The Problem with Progressive Pedagogy: Systemic Challenges Enacting Environmental Sustainability Education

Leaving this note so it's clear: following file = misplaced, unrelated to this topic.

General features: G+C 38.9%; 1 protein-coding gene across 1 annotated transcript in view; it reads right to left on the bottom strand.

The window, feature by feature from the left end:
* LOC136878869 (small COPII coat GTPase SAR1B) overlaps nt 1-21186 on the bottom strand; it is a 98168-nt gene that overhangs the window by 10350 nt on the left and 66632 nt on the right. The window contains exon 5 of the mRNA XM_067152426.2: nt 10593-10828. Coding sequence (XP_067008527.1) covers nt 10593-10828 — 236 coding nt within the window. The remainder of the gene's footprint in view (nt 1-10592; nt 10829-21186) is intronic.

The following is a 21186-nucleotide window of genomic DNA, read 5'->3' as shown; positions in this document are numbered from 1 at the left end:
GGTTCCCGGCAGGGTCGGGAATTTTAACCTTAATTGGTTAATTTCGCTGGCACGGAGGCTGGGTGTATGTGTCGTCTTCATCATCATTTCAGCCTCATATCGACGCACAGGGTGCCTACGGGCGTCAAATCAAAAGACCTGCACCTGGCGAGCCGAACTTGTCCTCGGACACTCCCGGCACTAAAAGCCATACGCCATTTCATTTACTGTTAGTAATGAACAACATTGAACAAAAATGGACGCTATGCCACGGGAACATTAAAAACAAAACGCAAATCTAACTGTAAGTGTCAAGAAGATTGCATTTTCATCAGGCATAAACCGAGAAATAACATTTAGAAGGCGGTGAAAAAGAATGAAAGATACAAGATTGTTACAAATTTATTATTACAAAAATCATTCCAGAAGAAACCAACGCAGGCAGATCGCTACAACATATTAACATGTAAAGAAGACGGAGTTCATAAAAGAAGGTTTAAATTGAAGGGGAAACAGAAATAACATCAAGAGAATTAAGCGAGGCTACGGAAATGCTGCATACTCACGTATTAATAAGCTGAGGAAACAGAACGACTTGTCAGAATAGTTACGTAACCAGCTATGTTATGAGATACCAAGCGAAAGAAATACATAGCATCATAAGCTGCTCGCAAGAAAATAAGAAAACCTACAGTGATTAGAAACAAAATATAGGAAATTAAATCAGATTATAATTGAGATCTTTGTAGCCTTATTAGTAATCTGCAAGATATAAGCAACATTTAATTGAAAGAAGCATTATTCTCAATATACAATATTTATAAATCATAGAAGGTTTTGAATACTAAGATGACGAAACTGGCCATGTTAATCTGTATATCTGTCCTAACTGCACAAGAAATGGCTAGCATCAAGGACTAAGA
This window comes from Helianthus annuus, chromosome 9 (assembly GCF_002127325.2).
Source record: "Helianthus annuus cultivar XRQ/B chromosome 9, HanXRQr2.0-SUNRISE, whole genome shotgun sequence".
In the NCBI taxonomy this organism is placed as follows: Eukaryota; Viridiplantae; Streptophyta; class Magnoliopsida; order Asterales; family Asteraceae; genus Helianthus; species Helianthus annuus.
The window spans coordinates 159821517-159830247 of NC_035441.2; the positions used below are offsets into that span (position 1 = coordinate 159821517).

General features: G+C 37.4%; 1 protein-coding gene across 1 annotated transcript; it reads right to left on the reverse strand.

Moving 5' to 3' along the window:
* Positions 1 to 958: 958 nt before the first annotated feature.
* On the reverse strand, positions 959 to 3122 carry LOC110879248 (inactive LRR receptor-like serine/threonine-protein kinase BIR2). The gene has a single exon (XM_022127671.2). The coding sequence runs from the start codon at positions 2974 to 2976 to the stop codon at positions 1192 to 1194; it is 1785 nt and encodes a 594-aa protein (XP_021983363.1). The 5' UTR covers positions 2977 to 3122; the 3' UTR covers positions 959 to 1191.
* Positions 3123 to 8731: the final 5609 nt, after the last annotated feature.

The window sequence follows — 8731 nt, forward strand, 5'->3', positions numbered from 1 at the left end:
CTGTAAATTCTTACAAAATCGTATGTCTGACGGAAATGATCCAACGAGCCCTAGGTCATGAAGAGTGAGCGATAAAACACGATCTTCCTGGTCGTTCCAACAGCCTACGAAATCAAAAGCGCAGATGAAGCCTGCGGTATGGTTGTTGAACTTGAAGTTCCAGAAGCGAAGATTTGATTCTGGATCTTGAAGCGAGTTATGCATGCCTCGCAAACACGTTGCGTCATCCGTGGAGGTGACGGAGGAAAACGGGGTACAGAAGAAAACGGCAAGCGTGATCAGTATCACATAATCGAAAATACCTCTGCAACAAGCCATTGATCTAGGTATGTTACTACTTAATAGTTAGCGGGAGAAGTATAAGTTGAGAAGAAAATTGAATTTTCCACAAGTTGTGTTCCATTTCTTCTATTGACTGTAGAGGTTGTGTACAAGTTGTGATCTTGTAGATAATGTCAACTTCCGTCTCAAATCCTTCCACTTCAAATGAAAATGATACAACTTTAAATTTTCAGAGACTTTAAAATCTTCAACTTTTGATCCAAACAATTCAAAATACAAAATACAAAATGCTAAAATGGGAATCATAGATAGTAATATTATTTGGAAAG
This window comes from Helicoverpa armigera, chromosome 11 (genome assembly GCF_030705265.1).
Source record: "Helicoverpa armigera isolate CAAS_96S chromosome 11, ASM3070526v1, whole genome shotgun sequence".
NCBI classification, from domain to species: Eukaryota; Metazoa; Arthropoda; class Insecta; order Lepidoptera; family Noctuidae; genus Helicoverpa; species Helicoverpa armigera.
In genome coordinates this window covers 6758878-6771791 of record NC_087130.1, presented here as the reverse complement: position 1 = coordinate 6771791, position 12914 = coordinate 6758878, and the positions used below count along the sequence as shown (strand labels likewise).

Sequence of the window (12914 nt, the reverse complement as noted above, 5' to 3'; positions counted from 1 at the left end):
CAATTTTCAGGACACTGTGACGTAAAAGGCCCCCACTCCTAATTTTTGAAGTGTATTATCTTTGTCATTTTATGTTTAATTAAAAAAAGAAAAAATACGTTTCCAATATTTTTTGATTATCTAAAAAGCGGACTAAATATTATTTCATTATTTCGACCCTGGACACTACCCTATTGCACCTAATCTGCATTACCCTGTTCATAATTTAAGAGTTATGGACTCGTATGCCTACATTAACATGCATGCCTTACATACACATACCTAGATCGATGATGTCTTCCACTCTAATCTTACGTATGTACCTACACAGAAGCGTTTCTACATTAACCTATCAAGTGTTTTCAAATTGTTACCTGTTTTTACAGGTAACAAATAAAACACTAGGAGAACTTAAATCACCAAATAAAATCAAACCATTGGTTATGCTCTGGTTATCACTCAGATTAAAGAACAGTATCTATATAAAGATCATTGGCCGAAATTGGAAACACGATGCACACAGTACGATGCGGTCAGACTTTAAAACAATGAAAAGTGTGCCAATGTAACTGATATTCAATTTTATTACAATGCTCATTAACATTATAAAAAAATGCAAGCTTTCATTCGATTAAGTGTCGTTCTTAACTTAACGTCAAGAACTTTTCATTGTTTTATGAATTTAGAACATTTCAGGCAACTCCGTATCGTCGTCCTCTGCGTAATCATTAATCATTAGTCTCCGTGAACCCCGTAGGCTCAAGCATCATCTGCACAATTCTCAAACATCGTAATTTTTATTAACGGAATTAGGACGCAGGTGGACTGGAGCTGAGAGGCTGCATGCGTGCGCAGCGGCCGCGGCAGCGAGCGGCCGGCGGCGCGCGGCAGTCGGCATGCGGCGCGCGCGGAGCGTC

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This outlines theories for building a coordinated interdisciplinary school-wide energy sustainability program in a Toronto high school, and barriers to its success. It explores the intersection of eco and social justice, systems thinking, pedagogy in schools, and sustainable practices in business. To say it is a challenge solving real-world justice problems in a high school is an understatement. It requires ongoing support, communication and collaboration from all levels of the education system, which is tricky to coordinate, even in a small school. The aim was to prove that through progressive pedagogy, students learn curricular content and skills needed for a sustainable future by innovating ways to solve real life sustainability problems in energy in the local community. Local support existed in theory, but on a practical level there was a lack of time, budget, scheduling, communication and resources needed to put theory into practice, despite interest and willingness on the part of students, staff, and administration. This paper, then, is an outline of what not to do when designing progressive pedagogies, what to keep in mind for best practices, and options for designing integrated project and problem based pedagogy that teaches skills for the future. It outlines basic theories of systems thinking, sustainable business and justice work that focuses for this project on energy. It defines current policies on different levels of the education system in terms of sustainability in schools. It reveals the success and barriers of creating an interdisciplinary program through an educator’s journal. And it outlines the key findings of the study, articulating multiple barriers on multiple levels of the system. It proposes communication linked to multiple viewpoints and systems thinking, and offers an example of adapting to barriers to make small gains despite them. It also offers recommendations for how stakeholders throughout the education system can advocate for systemic reform to integrate learning and innovating for a sustainable future within schools.